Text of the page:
In the single task condition of the Tracking Task, participants had to indicate as fast and accurate as possible the pointing direction of arrows that were presented in the left or right periphery. In the dual task condition, a second task was added. While responding to the peripheral targets, participants simultaneously had to perform a steering task. On a monitor in front, a straight road was presented, on which they were driving with fixed speed. Because of an imaginary cross-wind, they had to attend to the screen continuously and correct their lateral position on the road using a steering wheel. The Tracking Task is described in more detail by Brouwer  and De Haan et al.  Outcome parameters were number of omissions (no response to stimulus), number of errors (incorrect response to stimulus) and reaction times for the peripheral stimuli, and the standard deviation in lateral position on the road (SDLP), all from the dual task condition. Dividing the mean reaction time in the dual task condition by the mean reaction time in the single task condition resulted in the dual-to-single-task-ratio (DSR).
A standardized obstacle course was used to examine the influence of obstacles and cognitive load on walking speed. First, preferred walking speed was measured in an obstacle-free corridor. Subsequently, participants walked through the empty corridor again, but this time they had to repeat verbally presented series of digits during their walk (i.e., with cognitive load; cognitive dual task). After that, the corridor was filled with obstacles and participants walked through the course once with cognitive load and once without cognitive load. Included in the analyses were the number of contacts with obstacles and the Digit Score (proportion correct answers on the digit series) during the walk through the obstacle course. Furthermore, percentage preferred walking speed was included (PPWS = (walking speed in obstacle course with cognitive load / walking speed in empty corridor with cognitive load) * 100).
The impact of the HVFD on activities and participation in daily life was assessed using the Independent Mobility Questionnaire (IMQ) , the Visual Functioning Questionnaire (NEI-VFQ-25) [24,25], and the Cerebral Visual Disorders questionnaire (CVD; described by Kerkhoff and colleagues  and by Dittrich, 1996, as cited by Tant , p.75). The three total scores of the questionnaires were included in the analyses. For the IMQ and CVD, higher scores indicate more difficulty as experienced by the patient. For the NEI-VFQ-25, higher scores mean less difficulty experienced in daily life.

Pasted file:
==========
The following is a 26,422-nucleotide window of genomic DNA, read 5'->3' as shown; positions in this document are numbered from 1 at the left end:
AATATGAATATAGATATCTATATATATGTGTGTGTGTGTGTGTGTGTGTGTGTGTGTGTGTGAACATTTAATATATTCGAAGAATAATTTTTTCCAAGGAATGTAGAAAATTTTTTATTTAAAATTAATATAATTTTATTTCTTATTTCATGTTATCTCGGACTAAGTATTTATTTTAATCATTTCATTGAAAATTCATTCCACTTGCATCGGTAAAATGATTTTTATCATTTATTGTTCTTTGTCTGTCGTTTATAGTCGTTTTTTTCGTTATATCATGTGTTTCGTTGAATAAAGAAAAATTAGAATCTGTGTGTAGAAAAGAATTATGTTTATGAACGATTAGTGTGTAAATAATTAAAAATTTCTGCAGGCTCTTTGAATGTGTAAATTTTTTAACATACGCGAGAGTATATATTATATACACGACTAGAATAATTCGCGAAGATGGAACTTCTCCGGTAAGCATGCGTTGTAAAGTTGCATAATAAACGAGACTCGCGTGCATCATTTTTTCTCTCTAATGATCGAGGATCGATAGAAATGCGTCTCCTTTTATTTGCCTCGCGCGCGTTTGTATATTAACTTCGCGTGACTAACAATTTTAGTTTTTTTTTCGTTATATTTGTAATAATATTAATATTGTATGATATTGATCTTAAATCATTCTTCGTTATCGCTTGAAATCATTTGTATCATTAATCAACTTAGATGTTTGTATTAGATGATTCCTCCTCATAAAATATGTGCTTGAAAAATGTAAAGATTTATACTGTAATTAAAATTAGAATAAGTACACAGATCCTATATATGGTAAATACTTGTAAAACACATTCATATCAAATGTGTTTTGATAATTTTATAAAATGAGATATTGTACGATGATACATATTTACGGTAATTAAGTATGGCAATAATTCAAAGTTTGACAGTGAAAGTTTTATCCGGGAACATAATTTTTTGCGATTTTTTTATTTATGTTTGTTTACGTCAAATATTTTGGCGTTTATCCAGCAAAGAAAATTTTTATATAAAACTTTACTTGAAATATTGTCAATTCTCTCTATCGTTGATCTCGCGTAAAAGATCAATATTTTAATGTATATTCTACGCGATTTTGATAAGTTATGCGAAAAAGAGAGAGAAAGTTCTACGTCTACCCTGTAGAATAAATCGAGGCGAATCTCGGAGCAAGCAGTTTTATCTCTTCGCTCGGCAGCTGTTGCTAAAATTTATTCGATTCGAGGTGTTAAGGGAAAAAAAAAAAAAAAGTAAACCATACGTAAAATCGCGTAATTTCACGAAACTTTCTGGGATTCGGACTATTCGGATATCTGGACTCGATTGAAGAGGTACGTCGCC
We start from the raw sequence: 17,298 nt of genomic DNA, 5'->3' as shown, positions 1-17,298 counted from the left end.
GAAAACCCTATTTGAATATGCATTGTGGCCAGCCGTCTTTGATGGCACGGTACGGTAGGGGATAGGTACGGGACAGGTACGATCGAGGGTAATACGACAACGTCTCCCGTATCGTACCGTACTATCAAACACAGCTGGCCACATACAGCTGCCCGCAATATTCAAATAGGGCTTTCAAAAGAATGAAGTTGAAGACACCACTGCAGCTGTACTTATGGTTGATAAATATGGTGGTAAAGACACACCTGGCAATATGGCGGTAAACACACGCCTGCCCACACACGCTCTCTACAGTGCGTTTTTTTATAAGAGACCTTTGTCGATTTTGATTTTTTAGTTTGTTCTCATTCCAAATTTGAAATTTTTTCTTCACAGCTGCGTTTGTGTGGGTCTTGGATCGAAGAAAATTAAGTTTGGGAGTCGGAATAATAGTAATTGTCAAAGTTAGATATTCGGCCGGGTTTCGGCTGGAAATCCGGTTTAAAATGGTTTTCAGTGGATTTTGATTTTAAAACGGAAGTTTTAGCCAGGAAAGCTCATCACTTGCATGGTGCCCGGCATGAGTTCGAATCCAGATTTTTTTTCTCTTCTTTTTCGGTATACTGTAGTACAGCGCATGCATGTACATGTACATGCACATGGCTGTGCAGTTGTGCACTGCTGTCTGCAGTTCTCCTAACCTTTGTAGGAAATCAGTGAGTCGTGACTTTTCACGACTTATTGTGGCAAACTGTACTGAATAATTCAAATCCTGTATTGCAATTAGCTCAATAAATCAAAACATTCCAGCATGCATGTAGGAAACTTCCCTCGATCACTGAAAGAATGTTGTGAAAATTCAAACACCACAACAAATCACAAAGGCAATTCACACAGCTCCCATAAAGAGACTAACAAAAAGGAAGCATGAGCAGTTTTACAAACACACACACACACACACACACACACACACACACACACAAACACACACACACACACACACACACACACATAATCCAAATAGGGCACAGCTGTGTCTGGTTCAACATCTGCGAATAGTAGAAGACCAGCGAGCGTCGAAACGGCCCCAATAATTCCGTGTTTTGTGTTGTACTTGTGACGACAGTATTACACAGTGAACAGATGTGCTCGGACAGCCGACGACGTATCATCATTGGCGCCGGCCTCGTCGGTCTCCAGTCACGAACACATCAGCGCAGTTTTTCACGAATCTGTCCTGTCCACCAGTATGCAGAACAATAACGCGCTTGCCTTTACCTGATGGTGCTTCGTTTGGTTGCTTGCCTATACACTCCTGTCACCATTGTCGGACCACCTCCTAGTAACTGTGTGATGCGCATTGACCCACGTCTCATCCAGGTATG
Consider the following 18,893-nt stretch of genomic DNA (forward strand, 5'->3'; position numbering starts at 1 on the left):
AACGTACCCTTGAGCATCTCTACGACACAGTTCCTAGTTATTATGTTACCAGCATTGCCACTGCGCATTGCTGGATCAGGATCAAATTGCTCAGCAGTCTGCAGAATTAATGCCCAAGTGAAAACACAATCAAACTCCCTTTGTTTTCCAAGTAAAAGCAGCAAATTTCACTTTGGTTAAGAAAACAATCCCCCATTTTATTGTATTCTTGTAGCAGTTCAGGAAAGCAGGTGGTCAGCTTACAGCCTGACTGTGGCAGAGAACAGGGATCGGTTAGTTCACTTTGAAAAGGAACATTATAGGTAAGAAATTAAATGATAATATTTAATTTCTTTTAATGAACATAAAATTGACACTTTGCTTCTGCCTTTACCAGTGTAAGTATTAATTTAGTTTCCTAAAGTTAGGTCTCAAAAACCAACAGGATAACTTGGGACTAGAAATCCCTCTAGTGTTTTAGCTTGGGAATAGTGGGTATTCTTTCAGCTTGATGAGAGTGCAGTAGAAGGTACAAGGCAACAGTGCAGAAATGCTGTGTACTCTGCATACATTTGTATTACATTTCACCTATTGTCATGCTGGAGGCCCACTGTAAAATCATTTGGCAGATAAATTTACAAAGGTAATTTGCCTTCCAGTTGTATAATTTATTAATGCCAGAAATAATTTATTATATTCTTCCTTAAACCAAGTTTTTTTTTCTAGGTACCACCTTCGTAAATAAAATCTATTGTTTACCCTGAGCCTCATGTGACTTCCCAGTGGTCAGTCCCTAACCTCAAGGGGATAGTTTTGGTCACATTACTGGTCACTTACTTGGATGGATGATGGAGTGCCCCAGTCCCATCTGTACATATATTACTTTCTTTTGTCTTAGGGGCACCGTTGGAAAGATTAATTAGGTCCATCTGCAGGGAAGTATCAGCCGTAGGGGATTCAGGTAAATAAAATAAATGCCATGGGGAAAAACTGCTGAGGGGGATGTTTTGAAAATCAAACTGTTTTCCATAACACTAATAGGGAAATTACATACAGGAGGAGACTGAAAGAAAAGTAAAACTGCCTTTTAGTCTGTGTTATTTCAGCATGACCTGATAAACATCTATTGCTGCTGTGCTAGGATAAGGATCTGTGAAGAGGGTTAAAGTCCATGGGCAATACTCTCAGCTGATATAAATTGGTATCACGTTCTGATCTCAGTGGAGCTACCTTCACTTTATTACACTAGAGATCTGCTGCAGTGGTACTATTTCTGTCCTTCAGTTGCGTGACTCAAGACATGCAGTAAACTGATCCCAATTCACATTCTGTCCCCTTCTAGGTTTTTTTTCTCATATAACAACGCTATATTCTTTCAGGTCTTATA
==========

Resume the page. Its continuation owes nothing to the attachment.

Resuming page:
Differences in participant characteristics between the patient group and the healthy control group were analyzed with two-tailed independent samples t-Tests for age and level of education and a two-tailed Chi-Square Test for gender.
To compare test performance of the patient group at T-pre and at T-post with test performance of the healthy control group, two-tailed independent samples t-Tests were used. Change within the patient group between T-pre and T-post was examined with two-tailed matched pairs t-Tests. For the questionnaire data in the patient group, the results of T-pre, T-post, and FU were compared in a General Linear Model (GLM) Repeated Measures analysis, with simple contrasts comparing T-pre with FU and T-post with FU. In case Levene’s test showed that the assumption of equal variances could not be assumed for a t-Test, the unequal-variance t-Test was used. Missing values were excluded pairwise. Significant effects were defined by P-values < .05. P-values are reported in case of a P-value < 0.10. Cohen’s d was used for calculating the effect sizes of the between-group and within-group comparisons . Effect sizes were classified as negligible (d < 0.20), small (0.20 < d <0.50), medium (0.50 < d < 0.80) or large (d > 0.80).
Four parameters related to scanning in mobility situations were further examined. These outcome parameters were found to improve by IH-CST in the RCT analysis . The total score on the IMQ reflected the experienced difficulty in several mobility situations as reported by the patients, reaction time to peripheral stimuli in the dual tracking task (TT-RT-all) was an indication of the level of compensation regarding detection of information in the periphery, the DSR in the tracking task (DSR-all) represented the influence of a secondary task on efficiency of scanning, and PPWS represented a measure of the ability to detect and avoid obstacles during walking. First, Pearson’s correlations were used to examine how self-reported mobility performance was related to test performance. Then, a linear regression analysis was performed for each of the outcome parameters to examine the associations between training effects and a number of demographic characteristics, variables related to the visual disorder, and neuropsychological test results. The absolute difference between scores on T-pre and T-post was chosen as the dependent variable reflecting training effect. The independent variables, including score of the outcome parameter on T-pre, were inserted stepwise. Listwise exclusion in case of missing values would have led to few remaining data. Therefore, multiple imputation [29,30] was applied for the missing values among the independent variables. This created multiple datasets (five in this case) with different values for the originally missing values. Each regression analysis was then performed on each of these five datasets, resulting in one final model in which the five outcomes were pooled back together.